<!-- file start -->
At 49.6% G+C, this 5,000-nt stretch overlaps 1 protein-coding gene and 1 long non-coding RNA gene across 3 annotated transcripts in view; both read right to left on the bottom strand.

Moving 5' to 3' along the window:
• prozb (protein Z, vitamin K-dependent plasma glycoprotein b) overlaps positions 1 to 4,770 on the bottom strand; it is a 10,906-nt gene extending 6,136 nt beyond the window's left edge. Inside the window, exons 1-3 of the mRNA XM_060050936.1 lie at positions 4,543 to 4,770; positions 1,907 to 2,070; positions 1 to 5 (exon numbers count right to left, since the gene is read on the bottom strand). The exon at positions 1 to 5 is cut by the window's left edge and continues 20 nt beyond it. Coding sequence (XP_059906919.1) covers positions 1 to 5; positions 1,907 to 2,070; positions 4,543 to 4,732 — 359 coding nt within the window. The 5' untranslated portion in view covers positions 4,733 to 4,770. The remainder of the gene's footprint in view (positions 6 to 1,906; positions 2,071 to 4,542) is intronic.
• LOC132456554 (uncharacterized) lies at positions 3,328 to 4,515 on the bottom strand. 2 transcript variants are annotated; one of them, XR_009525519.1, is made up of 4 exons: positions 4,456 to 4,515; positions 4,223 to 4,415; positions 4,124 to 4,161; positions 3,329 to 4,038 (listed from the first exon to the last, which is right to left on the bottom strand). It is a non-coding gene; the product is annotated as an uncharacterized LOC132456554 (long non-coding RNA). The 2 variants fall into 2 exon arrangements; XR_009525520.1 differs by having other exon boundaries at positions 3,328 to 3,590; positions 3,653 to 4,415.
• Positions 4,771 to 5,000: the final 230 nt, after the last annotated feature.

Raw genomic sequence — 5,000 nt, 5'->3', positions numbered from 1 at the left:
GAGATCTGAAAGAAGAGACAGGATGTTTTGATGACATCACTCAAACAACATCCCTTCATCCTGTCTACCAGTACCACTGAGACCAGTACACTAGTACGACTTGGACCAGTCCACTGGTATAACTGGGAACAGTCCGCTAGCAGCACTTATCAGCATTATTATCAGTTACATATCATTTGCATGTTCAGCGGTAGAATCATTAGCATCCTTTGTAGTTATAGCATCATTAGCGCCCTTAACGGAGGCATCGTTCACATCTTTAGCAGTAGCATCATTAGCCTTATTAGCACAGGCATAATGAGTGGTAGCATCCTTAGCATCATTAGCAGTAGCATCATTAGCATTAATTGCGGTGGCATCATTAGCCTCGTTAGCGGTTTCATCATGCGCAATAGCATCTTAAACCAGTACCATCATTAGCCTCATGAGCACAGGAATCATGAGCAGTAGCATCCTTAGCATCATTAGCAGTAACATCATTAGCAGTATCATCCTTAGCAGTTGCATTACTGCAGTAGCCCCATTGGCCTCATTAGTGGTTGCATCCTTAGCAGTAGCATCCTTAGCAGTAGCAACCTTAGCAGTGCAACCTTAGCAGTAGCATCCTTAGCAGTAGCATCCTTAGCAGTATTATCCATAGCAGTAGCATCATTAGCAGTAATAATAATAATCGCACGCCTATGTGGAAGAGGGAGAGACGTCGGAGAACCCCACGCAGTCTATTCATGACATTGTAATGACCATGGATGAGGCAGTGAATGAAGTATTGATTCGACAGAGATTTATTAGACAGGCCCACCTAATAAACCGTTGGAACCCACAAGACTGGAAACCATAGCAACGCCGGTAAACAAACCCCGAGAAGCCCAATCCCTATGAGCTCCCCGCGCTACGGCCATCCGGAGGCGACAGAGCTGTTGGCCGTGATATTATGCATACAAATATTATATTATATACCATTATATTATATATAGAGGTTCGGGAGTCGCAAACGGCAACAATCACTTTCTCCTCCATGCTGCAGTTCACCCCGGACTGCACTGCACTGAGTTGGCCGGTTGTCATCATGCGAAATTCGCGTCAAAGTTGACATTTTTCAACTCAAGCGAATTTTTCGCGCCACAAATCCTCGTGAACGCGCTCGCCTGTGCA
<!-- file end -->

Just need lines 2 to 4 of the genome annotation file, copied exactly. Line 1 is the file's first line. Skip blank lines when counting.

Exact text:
Moving 5' to 3' along the window:
• prozb (protein Z, vitamin K-dependent plasma glycoprotein b) overlaps positions 1 to 4,770 on the bottom strand; it is a 10,906-nt gene extending 6,136 nt beyond the window's left edge. Inside the window, exons 1-3 of the mRNA XM_060050936.1 lie at positions 4,543 to 4,770; positions 1,907 to 2,070; positions 1 to 5 (exon numbers count right to left, since the gene is read on the bottom strand). The exon at positions 1 to 5 is cut by the window's left edge and continues 20 nt beyond it. Coding sequence (XP_059906919.1) covers positions 1 to 5; positions 1,907 to 2,070; positions 4,543 to 4,732 — 359 coding nt within the window. The 5' untranslated portion in view covers positions 4,733 to 4,770. The remainder of the gene's footprint in view (positions 6 to 1,906; positions 2,071 to 4,542) is intronic.
• LOC132456554 (uncharacterized) lies at positions 3,328 to 4,515 on the bottom strand. 2 transcript variants are annotated; one of them, XR_009525519.1, is made up of 4 exons: positions 4,456 to 4,515; positions 4,223 to 4,415; positions 4,124 to 4,161; positions 3,329 to 4,038 (listed from the first exon to the last, which is right to left on the bottom strand). It is a non-coding gene; the product is annotated as an uncharacterized LOC132456554 (long non-coding RNA). The 2 variants fall into 2 exon arrangements; XR_009525520.1 differs by having other exon boundaries at positions 3,328 to 3,590; positions 3,653 to 4,415.